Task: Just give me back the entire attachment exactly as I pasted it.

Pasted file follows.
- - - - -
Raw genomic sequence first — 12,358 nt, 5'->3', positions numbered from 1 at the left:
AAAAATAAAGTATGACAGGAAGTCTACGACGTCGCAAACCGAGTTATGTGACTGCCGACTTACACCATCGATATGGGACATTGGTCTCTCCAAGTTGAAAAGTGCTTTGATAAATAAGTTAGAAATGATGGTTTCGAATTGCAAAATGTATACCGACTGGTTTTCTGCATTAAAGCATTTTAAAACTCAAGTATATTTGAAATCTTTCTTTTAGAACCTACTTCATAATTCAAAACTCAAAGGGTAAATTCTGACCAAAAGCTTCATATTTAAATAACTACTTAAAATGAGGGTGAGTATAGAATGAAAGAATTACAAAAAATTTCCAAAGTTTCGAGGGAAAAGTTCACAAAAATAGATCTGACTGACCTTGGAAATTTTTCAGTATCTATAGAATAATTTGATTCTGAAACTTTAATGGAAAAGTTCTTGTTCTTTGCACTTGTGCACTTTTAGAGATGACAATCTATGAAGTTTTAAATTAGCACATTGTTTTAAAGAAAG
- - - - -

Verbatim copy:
Raw genomic sequence first — 12,358 nt, 5'->3', positions numbered from 1 at the left:
AAAAATAAAGTATGACAGGAAGTCTACGACGTCGCAAACCGAGTTATGTGACTGCCGACTTACACCATCGATATGGGACATTGGTCTCTCCAAGTTGAAAAGTGCTTTGATAAATAAGTTAGAAATGATGGTTTCGAATTGCAAAATGTATACCGACTGGTTTTCTGCATTAAAGCATTTTAAAACTCAAGTATATTTGAAATCTTTCTTTTAGAACCTACTTCATAATTCAAAACTCAAAGGGTAAATTCTGACCAAAAGCTTCATATTTAAATAACTACTTAAAATGAGGGTGAGTATAGAATGAAAGAATTACAAAAAATTTCCAAAGTTTCGAGGGAAAAGTTCACAAAAATAGATCTGACTGACCTTGGAAATTTTTCAGTATCTATAGAATAATTTGATTCTGAAACTTTAATGGAAAAGTTCTTGTTCTTTGCACTTGTGCACTTTTAGAGATGACAATCTATGAAGTTTTAAATTAGCACATTGTTTTAAAGAAAG